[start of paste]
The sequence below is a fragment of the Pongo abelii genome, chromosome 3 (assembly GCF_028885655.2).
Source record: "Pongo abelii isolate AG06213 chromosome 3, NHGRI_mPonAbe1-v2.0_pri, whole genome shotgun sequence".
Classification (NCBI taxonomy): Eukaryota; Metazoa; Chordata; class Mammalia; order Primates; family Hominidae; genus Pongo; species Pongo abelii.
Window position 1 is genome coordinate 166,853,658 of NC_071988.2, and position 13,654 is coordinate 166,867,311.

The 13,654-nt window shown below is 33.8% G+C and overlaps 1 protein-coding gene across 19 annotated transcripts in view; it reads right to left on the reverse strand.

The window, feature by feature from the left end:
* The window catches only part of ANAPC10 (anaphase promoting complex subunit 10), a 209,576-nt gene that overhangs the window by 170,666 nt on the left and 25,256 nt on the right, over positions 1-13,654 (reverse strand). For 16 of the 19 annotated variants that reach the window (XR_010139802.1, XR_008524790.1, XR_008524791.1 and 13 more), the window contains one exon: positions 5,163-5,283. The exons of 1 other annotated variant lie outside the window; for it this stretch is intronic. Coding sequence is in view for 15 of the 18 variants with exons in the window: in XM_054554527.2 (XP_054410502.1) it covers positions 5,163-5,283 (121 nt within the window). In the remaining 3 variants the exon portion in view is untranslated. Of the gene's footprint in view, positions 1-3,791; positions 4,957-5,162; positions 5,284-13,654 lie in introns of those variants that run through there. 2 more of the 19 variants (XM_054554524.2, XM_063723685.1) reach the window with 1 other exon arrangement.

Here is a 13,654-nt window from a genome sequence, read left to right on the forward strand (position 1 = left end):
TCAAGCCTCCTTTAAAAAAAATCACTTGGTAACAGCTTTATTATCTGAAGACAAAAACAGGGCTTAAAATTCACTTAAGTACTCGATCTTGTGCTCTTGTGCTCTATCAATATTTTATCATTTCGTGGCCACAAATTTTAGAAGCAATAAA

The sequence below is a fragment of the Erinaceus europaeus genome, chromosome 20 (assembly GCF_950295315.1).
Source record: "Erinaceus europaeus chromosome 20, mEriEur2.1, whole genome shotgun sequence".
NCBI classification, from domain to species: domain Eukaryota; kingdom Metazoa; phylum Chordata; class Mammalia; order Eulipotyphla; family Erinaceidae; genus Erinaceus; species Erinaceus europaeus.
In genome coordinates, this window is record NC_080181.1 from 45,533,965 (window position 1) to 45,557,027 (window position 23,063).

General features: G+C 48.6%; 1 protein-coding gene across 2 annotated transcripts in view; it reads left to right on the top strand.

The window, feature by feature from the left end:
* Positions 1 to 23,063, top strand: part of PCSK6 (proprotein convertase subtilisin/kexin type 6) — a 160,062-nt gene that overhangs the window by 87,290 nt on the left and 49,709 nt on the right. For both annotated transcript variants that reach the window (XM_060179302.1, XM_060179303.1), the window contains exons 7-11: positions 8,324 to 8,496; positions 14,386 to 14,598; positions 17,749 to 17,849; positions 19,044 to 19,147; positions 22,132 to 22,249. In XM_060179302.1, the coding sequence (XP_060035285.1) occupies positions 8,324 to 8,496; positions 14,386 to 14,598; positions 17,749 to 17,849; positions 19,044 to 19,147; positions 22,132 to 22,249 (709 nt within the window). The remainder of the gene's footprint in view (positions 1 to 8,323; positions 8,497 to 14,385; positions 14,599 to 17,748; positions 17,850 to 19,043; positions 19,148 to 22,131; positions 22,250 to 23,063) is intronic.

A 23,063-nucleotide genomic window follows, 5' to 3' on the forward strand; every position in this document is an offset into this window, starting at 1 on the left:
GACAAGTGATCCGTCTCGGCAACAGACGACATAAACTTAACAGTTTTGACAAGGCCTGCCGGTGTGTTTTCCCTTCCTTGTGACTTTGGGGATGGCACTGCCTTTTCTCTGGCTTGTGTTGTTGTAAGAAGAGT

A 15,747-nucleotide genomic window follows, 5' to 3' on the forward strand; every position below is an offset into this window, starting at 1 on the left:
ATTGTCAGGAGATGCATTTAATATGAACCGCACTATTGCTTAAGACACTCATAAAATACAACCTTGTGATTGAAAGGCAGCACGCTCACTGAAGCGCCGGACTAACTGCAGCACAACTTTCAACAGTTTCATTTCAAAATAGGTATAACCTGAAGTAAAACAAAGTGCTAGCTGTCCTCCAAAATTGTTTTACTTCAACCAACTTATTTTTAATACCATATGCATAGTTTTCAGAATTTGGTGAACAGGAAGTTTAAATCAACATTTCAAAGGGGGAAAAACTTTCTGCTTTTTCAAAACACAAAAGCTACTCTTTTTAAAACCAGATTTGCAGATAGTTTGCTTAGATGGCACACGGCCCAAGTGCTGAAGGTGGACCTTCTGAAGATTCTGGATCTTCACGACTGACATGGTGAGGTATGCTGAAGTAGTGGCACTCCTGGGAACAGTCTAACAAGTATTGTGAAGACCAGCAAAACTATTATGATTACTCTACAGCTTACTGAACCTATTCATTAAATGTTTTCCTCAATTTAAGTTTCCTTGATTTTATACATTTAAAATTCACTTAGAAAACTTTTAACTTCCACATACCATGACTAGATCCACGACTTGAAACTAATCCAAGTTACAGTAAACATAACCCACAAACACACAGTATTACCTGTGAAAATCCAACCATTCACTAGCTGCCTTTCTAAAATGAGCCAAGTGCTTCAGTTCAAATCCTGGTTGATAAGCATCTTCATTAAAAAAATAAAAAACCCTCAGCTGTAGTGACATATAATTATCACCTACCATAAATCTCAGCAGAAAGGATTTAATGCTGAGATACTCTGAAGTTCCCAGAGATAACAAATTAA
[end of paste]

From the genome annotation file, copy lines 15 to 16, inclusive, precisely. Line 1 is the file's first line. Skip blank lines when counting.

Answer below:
The window, feature by feature from the left end:
* Positions 1 to 23,063, top strand: part of PCSK6 (proprotein convertase subtilisin/kexin type 6) — a 160,062-nt gene that overhangs the window by 87,290 nt on the left and 49,709 nt on the right. For both annotated transcript variants that reach the window (XM_060179302.1, XM_060179303.1), the window contains exons 7-11: positions 8,324 to 8,496; positions 14,386 to 14,598; positions 17,749 to 17,849; positions 19,044 to 19,147; positions 22,132 to 22,249. In XM_060179302.1, the coding sequence (XP_060035285.1) occupies positions 8,324 to 8,496; positions 14,386 to 14,598; positions 17,749 to 17,849; positions 19,044 to 19,147; positions 22,132 to 22,249 (709 nt within the window). The remainder of the gene's footprint in view (positions 1 to 8,323; positions 8,497 to 14,385; positions 14,599 to 17,748; positions 17,850 to 19,043; positions 19,148 to 22,131; positions 22,250 to 23,063) is intronic.